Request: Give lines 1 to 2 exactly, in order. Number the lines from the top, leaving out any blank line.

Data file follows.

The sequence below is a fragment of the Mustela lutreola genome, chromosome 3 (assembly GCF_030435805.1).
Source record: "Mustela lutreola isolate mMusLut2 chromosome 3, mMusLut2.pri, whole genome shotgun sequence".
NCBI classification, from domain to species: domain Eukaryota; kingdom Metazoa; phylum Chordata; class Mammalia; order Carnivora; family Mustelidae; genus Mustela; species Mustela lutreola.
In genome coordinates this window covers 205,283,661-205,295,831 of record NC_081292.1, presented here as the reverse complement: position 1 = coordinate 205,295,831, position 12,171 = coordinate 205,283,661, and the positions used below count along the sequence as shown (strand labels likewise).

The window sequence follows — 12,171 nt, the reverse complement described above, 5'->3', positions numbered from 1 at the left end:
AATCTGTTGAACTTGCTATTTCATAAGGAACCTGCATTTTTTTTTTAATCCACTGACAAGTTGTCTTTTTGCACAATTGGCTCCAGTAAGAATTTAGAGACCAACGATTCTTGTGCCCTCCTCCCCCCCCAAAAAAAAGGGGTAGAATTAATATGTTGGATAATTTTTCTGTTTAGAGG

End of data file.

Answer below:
The sequence below is a fragment of the Mustela lutreola genome, chromosome 3 (assembly GCF_030435805.1).
Source record: "Mustela lutreola isolate mMusLut2 chromosome 3, mMusLut2.pri, whole genome shotgun sequence".